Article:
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Nat Med. 2018 May;24(4):518-524. doi: 10.1038/nm.4514. Epub 2018 Mar 26.

Targeting hepatic glutaminase activity to ameliorate hyperglycemia.

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Institute for Diabetes, Obesity, and Metabolism, Perelman School of Medicine, University of Pennsylvania, Philadelphia, Pennsylvania, USA.
Pfizer Internal Medicine Research Units, Cambridge, Massachusetts, USA.
Chemistry and Integrative Genomics, Princeton University, Princeton, New Jersey, USA.
Pfizer Worldwide Research and Development, Groton, Connecticut, USA.
Anatomy and Developmental Biology Program, Institute of Biomedical Sciences, University of Chile, Santiago, Chile.
Geroscience Center for Brain Health and Metabolism, Santiago, Chile.
Buck Institute for Research on Aging, Novato, California, USA.
Department of Chemistry and Biochemistry, University of California, Santa Barbara, Santa Barbara, California, USA.
Department of Physiology, Perelman School of Medicine, University of Pennsylvania, Philadelphia, Pennsylvania, USA.
Department of Cell and Developmental Biology, Perelman School of Medicine, University of Pennsylvania, Philadelphia, Pennsylvania, USA.
Department of Chemical and Biological Engineering, Princeton University, Princeton, New Jersey, USA.
Touchstone Diabetes Center, Department of Internal Medicine, University of Texas Southwestern Medical Center, Dallas, Texas, USA.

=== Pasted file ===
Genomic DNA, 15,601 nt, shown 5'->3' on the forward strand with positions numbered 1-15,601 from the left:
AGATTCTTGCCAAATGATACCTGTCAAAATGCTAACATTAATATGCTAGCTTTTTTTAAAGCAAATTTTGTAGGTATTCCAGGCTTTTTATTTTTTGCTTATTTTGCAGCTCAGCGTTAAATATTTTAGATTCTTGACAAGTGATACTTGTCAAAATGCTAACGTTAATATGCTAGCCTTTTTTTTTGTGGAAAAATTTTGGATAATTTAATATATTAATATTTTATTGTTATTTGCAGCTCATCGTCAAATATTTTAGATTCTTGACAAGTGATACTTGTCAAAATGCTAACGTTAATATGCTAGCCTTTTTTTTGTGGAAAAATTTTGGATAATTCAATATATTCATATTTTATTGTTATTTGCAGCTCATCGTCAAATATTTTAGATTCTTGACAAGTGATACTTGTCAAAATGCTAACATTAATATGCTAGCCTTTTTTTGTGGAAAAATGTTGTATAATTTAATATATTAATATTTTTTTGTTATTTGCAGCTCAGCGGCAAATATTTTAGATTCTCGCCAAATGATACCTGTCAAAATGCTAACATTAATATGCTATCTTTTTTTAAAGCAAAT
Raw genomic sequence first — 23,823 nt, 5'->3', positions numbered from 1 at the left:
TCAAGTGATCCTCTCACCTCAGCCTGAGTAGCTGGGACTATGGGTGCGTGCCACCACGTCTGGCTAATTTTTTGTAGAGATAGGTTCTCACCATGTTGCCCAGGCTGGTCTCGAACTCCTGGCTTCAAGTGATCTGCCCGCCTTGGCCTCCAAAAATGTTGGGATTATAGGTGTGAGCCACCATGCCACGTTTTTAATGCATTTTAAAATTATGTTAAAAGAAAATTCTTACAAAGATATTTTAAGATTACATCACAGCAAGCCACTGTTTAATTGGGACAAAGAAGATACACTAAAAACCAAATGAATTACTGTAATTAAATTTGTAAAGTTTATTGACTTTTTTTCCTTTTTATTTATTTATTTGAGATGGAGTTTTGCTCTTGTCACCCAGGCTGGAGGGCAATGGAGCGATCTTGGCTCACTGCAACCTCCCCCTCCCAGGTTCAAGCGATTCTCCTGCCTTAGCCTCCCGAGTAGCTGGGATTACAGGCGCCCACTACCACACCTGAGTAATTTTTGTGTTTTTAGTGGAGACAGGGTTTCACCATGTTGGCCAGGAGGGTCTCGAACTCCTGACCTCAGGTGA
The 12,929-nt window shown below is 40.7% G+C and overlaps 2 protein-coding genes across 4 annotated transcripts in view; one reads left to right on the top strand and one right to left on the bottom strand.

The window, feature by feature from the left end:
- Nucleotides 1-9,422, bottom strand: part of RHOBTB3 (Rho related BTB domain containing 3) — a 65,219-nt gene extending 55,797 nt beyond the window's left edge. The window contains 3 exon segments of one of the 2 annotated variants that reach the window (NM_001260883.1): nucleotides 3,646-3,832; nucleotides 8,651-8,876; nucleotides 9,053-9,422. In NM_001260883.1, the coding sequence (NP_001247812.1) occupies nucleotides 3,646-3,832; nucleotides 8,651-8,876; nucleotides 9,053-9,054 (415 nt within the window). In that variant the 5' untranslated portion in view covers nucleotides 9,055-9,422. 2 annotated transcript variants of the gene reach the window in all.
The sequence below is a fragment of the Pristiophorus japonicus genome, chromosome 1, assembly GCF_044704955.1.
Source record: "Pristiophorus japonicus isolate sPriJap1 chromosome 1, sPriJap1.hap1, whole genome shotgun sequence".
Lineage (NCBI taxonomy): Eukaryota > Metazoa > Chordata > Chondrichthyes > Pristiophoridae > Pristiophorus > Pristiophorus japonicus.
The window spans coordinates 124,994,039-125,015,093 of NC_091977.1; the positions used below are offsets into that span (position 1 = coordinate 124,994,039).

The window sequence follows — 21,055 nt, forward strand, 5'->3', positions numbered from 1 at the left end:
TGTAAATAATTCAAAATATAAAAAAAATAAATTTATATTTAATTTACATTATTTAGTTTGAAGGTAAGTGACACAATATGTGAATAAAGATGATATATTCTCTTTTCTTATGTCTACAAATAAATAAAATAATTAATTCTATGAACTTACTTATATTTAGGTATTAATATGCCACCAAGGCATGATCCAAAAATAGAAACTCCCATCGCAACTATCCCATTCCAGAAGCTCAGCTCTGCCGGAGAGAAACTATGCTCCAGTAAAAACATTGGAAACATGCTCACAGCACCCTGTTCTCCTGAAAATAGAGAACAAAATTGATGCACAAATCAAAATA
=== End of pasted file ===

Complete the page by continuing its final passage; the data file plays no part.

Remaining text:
Glucagon levels increase under homeostatic, fasting conditions, promoting the release of glucose from the liver by accelerating the breakdown of glycogen (also known as glycogenolysis). Glucagon also enhances gluconeogenic flux, including from an increase in the hepatic consumption of amino acids. In type 2 diabetes, dysregulated glucagon signaling contributes to the elevated hepatic glucose output and fasting hyperglycemia that occur in this condition. Yet, the mechanism by which glucagon stimulates gluconeogenesis remains incompletely understood. Contrary to the prevailing belief that glucagon acts primarily on cytoplasmic and nuclear targets, we find glucagon-dependent stimulation of mitochondrial anaplerotic flux from glutamine that increases the contribution of this amino acid to the carbons of glucose generated during gluconeogenesis. This enhanced glucose production is dependent on protein kinase A (PKA) and is associated with glucagon-stimulated calcium release from the endoplasmic reticulum, activation of mitochondrial α-ketoglutarate dehydrogenase, and increased glutaminolysis. Mice with reduced levels of hepatic glutaminase 2 (GLS2), the enzyme that catalyzes the first step in glutamine metabolism, show lower glucagon-stimulated glutamine-to-glucose flux in vivo, and GLS2 knockout results in higher fasting plasma glucagon and glutamine levels with lower fasting blood glucose levels in insulin-resistant conditions. As found in genome-wide association studies (GWAS), human genetic variation in the region of GLS2 is associated with higher fasting plasma glucose; here we show in human cryopreserved primary hepatocytes in vitro that these natural gain-of-function missense mutations in GLS2 result in higher glutaminolysis and glucose production. These data emphasize the importance of gluconeogenesis from glutamine, particularly in pathological states of increased glucagon signaling, while suggesting a possible new therapeutic avenue to treat hyperglycemia.

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